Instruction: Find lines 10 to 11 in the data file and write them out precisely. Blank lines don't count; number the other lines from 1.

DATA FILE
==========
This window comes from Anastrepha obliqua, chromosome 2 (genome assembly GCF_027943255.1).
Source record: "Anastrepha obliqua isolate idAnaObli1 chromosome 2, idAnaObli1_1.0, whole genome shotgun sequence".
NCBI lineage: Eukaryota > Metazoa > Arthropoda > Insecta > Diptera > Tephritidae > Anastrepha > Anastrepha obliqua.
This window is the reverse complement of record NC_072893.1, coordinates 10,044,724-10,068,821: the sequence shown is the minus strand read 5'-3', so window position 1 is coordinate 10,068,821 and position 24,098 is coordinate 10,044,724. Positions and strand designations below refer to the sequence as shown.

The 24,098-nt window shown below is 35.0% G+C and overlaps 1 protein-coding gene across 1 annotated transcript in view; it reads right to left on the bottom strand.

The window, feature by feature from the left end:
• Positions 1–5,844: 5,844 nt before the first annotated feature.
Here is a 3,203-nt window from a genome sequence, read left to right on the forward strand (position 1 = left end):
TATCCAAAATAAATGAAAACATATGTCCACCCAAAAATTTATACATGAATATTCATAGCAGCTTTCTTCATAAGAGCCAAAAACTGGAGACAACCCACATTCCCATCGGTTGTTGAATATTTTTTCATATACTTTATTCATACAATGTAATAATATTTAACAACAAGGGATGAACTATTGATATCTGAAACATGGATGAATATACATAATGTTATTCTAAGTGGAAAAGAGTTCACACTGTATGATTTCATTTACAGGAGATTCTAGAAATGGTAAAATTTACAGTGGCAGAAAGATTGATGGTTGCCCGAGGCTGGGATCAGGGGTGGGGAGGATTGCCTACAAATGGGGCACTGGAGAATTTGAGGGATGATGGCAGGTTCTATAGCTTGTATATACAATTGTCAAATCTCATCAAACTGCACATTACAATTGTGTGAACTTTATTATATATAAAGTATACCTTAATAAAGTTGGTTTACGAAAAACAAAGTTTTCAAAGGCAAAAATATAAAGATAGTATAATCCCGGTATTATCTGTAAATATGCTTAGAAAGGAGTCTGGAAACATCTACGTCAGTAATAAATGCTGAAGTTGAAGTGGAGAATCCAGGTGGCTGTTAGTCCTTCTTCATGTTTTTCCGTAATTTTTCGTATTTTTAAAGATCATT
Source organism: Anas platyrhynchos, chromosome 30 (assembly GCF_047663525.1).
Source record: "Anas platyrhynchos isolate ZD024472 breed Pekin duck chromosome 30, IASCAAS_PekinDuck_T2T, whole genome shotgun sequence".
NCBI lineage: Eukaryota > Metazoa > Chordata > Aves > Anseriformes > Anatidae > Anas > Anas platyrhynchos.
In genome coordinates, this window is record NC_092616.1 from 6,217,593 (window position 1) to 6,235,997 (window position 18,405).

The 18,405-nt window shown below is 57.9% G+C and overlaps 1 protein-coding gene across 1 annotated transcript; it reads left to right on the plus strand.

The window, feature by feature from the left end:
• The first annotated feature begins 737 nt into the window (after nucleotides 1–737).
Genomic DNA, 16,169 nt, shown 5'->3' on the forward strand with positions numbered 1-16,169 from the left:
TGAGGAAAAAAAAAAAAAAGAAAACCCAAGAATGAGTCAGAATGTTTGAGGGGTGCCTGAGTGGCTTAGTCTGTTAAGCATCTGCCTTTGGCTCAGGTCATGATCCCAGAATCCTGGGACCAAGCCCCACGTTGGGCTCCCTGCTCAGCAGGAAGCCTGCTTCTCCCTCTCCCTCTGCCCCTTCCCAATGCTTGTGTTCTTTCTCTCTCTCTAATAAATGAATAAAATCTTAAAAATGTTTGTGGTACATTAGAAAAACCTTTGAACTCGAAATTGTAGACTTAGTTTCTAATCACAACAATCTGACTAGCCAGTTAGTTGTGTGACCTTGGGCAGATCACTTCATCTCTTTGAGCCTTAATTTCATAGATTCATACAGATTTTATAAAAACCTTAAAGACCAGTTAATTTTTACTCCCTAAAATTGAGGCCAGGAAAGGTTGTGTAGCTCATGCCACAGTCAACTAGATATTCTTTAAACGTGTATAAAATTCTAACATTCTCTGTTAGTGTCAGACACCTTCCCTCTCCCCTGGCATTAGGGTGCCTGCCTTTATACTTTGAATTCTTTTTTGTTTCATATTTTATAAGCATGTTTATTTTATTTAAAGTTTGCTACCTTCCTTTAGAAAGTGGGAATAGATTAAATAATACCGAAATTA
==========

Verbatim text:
Source organism: Anas platyrhynchos, chromosome 30 (assembly GCF_047663525.1).
Source record: "Anas platyrhynchos isolate ZD024472 breed Pekin duck chromosome 30, IASCAAS_PekinDuck_T2T, whole genome shotgun sequence".